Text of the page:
I have not yet begun to investigate the nature of my Sight or spirit-walking, though I have added both to my ever-growing list of topics to research, along with Tenth Century wardcrafting, fae and/or demons which might possess humans (as I am no longer convinced that I am human, regardless of whether I may be), omniglottalism, and Aradian magic. Lady Margolotta has indicated that yes, I may access the Restricted Section, so long as I do not flaunt the privilege, which of course I would never.

I must also confess, I feel a bit stupid for not having realised that I might ask Professor Marshall to collaborate on the transfiguration paper myself. I will ask him when I finally have time to actually work on it, perhaps in a week or two. It remains to be seen whether he is in fact a spy, but it is good to know that even if he is, there is no real need to tell anyone. I will keep your advice in mind regarding the timing of applying for an apprenticeship with him.

You may already have received a letter from Headmaster Dippet, informing you that I will no longer be attending Transfiguration lessons with Professor Dumbledore and that any disciplinary matters in which I am involved will be addressed by Professor Sanchez, the Head of Ravenclaw House, or by the Headmaster himself. He asked me to do so, but I imagine that the school would also wish to send an official notification.

Detention, as you may have gathered, did not go well. Prof D— attempted to coerce me into writing the sentence "I will obey my professors." two-hundred times. Obviously I refused to do so. When I attempted to explain that I do not lie, nor do I make promises I have no intention of keeping, he vanished the sentences I had already written. ("Unquestioning obedience is for soldiers and dogs.")

It might have been wrong of me, but I was so very annoyed with him for having the gall to take and destroy my property again that I conjured a replacement and reified it. The ripples from the vanishment of the original hadn't yet settled out of the ambient magic around us, so I think it not quite so wrong as if I were to conjure and reify an item in a vacuum. The overall amount of permanent, physical mass was maintained as if I were to move the 'realness' of an object to a replacement and allow the original to vanish naturally, albeit with a brief temporal gap. Obviously his subsequent attempts to disrupt the conjuration failed because it was no longer conjured, and I stimulated the identity with which I had imbued it in order to resist it being vanished again, which led him to the conclusion that I was somehow preventing him from doing magic, and entirely overreacting.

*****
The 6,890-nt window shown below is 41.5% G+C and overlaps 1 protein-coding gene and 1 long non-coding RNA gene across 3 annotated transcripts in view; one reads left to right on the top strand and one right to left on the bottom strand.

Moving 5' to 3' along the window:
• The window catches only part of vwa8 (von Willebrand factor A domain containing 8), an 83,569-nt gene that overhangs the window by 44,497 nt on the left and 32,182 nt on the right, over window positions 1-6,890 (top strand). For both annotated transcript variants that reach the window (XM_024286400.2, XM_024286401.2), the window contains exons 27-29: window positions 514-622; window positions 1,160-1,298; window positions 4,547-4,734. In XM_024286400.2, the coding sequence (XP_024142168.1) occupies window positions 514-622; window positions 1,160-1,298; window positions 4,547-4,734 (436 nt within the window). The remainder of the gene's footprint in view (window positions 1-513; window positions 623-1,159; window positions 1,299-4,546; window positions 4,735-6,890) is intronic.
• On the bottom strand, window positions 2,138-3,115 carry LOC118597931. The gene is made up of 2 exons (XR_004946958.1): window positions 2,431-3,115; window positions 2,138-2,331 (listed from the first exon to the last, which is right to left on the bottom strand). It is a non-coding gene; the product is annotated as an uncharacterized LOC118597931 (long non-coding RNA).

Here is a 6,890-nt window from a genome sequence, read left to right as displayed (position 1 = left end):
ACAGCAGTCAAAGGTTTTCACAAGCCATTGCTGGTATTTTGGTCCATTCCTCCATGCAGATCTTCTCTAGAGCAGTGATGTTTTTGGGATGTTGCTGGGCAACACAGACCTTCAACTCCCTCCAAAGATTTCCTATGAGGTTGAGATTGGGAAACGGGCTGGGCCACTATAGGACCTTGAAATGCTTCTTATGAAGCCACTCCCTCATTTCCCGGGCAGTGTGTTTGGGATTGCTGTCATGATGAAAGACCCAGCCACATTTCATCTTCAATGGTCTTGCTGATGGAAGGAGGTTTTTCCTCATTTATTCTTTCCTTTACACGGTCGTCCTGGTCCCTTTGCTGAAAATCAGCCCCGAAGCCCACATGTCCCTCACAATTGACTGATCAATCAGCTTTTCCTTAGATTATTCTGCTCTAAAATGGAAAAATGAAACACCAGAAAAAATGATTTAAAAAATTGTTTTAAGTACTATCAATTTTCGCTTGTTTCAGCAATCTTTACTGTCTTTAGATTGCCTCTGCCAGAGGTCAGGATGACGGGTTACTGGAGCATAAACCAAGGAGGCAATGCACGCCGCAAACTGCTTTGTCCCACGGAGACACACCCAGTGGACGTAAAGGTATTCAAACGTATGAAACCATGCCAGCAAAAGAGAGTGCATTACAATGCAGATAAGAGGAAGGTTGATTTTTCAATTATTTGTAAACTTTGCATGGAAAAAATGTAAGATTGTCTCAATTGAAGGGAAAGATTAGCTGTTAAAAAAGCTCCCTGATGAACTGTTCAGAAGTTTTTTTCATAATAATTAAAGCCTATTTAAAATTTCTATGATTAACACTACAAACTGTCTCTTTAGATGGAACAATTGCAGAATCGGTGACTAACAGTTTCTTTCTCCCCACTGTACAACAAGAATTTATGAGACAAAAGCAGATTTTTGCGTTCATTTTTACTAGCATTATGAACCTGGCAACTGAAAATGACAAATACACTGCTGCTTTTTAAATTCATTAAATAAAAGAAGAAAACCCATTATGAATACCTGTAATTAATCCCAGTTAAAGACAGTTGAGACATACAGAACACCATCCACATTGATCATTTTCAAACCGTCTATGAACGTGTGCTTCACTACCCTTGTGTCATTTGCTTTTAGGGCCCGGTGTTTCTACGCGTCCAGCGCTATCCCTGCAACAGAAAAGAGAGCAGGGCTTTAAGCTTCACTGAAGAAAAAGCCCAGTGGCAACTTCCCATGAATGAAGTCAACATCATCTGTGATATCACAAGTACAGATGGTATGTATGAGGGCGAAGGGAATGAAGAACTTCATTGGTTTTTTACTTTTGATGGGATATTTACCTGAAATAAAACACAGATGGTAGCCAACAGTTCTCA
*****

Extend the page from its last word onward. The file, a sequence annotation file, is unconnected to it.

He brought me up to the Headmaster's office and accused me of being an inherent threat and completely incorrigible, demanding my expulsion. The Headmaster (much more reasonably) asked what I had done and why I wouldn't promise to obey my professors unconditionally, and informed me that he had ordered Prof D— to cancel my detention as a peace offering and end our little feud. Since Prof D— refused to do so, the Headmaster took it upon himself to end it, by removing us from any compulsory interactions with each other. Prof D— may also be in some trouble over never having provided Tom with a copy of the School Handbook and Muggle-Worthy Excuses information when he introduced him to our world, though I was dismissed before they began to discuss the matter in any depth. (Tom is now also exempt from Transfiguration lessons. I don't doubt that he will be capable of mastering the Level Six curriculum independently and rejoining his class next year.)

Healer Turner did excuse me from meals in the Great Hall, and also warned Tom about legilimising me, though Tom seems to think she did so more out of some sense of propriety than because he might hurt himself. We categorically do not understand why it should be improper to experiment with mind-magic, nor do we care. I have decided that I like communicating directly from mind to mind, and Tom reminds me of the veela at Beauxbatons in the way that he naturally integrates mind-magic and empathic manipulation into verbal conversation. I cannot believe that it would be healthy to ask him to contain himself at all times and resist the urge to make contact with any other mind.